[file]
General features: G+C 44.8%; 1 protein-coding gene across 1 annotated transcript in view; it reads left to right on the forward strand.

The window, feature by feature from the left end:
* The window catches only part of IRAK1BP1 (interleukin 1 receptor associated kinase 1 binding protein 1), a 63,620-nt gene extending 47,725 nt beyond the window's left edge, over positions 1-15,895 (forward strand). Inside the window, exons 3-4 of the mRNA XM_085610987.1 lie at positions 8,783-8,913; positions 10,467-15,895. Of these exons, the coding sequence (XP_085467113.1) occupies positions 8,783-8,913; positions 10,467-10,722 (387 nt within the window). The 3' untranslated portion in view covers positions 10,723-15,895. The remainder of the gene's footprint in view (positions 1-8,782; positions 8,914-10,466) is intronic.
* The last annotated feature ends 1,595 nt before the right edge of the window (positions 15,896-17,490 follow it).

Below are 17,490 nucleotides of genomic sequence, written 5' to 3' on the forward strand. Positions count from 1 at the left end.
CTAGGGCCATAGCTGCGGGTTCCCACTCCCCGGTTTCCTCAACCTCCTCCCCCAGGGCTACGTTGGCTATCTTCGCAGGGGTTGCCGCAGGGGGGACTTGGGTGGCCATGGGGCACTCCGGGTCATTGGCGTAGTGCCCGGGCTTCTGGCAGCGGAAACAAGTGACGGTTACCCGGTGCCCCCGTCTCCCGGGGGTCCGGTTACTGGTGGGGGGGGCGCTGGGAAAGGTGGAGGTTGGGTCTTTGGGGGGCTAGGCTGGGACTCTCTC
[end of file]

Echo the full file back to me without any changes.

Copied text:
General features: G+C 44.8%; 1 protein-coding gene across 1 annotated transcript in view; it reads left to right on the forward strand.

The window, feature by feature from the left end:
* The window catches only part of IRAK1BP1 (interleukin 1 receptor associated kinase 1 binding protein 1), a 63,620-nt gene extending 47,725 nt beyond the window's left edge, over positions 1-15,895 (forward strand). Inside the window, exons 3-4 of the mRNA XM_085610987.1 lie at positions 8,783-8,913; positions 10,467-15,895. Of these exons, the coding sequence (XP_085467113.1) occupies positions 8,783-8,913; positions 10,467-10,722 (387 nt within the window). The 3' untranslated portion in view covers positions 10,723-15,895. The remainder of the gene's footprint in view (positions 1-8,782; positions 8,914-10,466) is intronic.
* The last annotated feature ends 1,595 nt before the right edge of the window (positions 15,896-17,490 follow it).

Below are 17,490 nucleotides of genomic sequence, written 5' to 3' on the forward strand. Positions count from 1 at the left end.
CTAGGGCCATAGCTGCGGGTTCCCACTCCCCGGTTTCCTCAACCTCCTCCCCCAGGGCTACGTTGGCTATCTTCGCAGGGGTTGCCGCAGGGGGGACTTGGGTGGCCATGGGGCACTCCGGGTCATTGGCGTAGTGCCCGGGCTTCTGGCAGCGGAAACAAGTGACGGTTACCCGGTGCCCCCGTCTCCCGGGGGTCCGGTTACTGGTGGGGGGGGCGCTGGGAAAGGTGGAGGTTGGGTCTTTGGGGGGCTAGGCTGGGACTCTCTC